Wednesday, August 14, 2013

Subject: Today

Subject: Today (8/14/2013)

Today Joelle woke me up at 6:45am to let me know that 'if we want to go into town today we have to go early because I just scheduled a personal for 1pm' and 'I'll meet you at the coffee shop in half an hour'. I certainly did want to go into town.  Not only because I was tired of using my dirty t-shirts as a pillow and drinking from the same styrofoam cup for the last 3 days, but because I was suffering from the most sobering case of internet withdrawal I'd ever known and by this point might have sworn away my first born for 10 minutes on Reddit.

An hour and a half later Joelle picked me up from the campus coffee shop; Her tardiness dutifully countered by a Tupperware bowl of scrambled eggs.

Our first stop was the immigration office in Tecate. Seeing as how I'd been in the country four days already, obtaining an actual visa seems to be something of a formality here. Joelle informs me that she put off getting her own for nearly 4 months. I made a mental note of this on the off-chance I find myself needing somewhere to flee, but given my general propensity to push limits I decided I'd feel safer having at least this detail settled sooner than later.

The immigration officer didn't like my story initially and was reluctant to issue me his stamp of approval. But after taking my over-stuffed passport, decorated with colorful stickers from Asia and Africa, he made a comment about me not having a home that bloated my ego with an embarrassing amount of satisfaction.

There's nothing quite like opening your browser and watching your home screen pop up, error free. That rush of adrenaline as you prepare yourself to engage a global network of live data algorithmically filtered to peak your exacting interests; whether it be atrocities in the middle east, relationships from back home, an aggregated index of your financial portfolio, or fatally adorable photos of kittens, it's like that moment you meet your soul-mate for the first time, except they are a different person each time. Joelle nearly had to drag me out of Cafe de la Puenta so we could finish the rest of the days errands. She had already given me over an hour longer than our initially planned depot because her 1pm ended up cancelling and had loosened up her schedule, which became all the more fortunate when we walked back to where the car had been parked and found a vacant space.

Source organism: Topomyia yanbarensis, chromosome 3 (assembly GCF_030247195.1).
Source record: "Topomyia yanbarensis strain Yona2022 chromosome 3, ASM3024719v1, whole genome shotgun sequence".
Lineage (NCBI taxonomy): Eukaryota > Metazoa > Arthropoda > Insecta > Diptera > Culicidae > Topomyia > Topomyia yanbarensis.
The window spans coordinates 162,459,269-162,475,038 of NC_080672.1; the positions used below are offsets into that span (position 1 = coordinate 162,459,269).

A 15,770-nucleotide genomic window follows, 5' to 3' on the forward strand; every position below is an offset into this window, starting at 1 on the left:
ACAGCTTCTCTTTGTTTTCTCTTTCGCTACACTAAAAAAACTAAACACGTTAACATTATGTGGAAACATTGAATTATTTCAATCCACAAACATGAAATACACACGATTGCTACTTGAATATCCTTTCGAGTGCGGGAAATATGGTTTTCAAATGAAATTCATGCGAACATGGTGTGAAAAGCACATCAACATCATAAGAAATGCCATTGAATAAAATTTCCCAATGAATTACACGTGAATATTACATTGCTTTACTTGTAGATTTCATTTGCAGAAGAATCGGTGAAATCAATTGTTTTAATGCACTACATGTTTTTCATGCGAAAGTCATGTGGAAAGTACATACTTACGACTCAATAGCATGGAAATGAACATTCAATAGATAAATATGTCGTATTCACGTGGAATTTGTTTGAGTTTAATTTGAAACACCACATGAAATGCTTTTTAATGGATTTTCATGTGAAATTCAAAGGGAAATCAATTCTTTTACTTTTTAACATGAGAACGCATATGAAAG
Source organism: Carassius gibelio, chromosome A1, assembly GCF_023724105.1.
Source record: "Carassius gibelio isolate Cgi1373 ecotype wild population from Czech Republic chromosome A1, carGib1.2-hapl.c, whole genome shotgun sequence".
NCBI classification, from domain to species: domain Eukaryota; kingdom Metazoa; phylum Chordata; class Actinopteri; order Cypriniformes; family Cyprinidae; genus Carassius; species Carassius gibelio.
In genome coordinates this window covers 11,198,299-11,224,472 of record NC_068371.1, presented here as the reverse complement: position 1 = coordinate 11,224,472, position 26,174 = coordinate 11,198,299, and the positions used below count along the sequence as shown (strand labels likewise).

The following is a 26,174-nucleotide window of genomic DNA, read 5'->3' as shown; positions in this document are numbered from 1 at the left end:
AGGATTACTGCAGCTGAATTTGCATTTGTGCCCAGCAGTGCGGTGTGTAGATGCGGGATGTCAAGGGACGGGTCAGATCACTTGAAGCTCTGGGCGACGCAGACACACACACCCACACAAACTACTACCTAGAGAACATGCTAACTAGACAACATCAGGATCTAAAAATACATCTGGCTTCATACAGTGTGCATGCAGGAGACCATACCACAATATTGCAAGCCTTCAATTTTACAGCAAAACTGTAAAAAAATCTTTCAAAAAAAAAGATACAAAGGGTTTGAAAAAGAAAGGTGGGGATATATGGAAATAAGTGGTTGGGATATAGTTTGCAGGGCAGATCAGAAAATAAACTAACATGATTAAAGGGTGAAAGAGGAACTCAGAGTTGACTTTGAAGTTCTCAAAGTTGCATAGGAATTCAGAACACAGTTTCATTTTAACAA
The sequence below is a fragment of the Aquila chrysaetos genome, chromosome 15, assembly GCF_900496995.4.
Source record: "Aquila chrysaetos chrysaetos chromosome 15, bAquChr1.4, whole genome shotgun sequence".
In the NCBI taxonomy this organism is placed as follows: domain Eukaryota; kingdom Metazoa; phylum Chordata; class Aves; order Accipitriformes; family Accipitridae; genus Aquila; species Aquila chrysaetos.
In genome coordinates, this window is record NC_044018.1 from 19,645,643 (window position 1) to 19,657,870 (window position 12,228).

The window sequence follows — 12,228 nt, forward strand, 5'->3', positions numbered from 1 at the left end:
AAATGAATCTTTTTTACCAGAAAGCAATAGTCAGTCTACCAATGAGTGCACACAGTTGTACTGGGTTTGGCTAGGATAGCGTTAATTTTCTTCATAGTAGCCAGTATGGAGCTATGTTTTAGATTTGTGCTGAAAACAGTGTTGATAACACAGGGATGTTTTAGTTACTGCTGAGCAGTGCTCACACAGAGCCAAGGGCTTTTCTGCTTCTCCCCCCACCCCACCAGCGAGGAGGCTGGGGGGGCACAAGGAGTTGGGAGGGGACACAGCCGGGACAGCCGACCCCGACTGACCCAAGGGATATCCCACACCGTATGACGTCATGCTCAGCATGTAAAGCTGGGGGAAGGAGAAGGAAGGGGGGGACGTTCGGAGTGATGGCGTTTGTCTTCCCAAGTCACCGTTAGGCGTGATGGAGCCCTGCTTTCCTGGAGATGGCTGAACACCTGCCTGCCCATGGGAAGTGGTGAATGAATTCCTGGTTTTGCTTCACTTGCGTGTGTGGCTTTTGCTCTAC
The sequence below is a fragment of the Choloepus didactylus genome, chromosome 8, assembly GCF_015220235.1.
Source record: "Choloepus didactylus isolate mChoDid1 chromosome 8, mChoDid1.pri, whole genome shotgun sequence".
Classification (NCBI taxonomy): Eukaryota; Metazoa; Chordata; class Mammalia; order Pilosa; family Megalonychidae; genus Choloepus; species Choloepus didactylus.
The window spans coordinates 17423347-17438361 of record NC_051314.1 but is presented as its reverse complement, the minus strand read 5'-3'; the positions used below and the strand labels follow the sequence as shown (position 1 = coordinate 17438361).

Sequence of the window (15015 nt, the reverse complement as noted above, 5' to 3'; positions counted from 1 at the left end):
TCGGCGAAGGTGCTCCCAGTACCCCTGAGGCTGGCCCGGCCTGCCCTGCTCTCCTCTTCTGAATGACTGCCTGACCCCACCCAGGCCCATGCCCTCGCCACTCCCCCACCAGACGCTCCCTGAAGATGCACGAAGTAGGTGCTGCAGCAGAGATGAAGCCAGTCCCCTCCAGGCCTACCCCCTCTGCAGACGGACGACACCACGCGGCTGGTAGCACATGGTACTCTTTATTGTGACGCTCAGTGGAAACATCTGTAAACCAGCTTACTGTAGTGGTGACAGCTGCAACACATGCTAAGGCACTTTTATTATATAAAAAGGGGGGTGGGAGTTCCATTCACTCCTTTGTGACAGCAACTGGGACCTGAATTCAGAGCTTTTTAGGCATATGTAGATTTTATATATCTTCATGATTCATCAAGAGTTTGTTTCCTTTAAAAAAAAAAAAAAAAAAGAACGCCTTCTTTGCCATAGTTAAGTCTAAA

Joelle has been the victim of several unfortunate and statistically unlikely car-related events and was instantly convinced that her vehicle had been stolen. I'm not sure if it was because I'd just recently had a very similar experience with my motorcycle; or because I was baffled by the audacity and prowess of a thief who would at mid-day, in the very center of town, on a street manned with 3 security guards, a traffic cop and innumerable witnesses, somehow steal the only Subaru in the entire country; or because of the obnoxiously bright side-walk sign in front of the space that blared "Prohibido Aparcar"; but I had a hunch the car had been towed.

Rancho sent out a charismatic local kid named Fernando to guide us through the process of recovering a missing vehicle. While we were waiting I popped into a nearby Telcel shop, still high from my recent information binge, and talked a confused attendant with only the most basic English into selling me an internet dongle and prepaid plan with enough data to last me at least through the night.

Fernando tracked down Joelle's car and talked the Police down on the fee (volunteering at an orphanage has its perks I guess) but the whole ordeal left us without enough time or energy to follow through on the rest of our errands thus we returned empty handed. 

Well, Joelle did. As soon we got back I locked myself in my empty dorm, google-translated the Telcel website, whipped out my credit card, and proceeded to ensure that I would never go another minute unnecessarily without internet.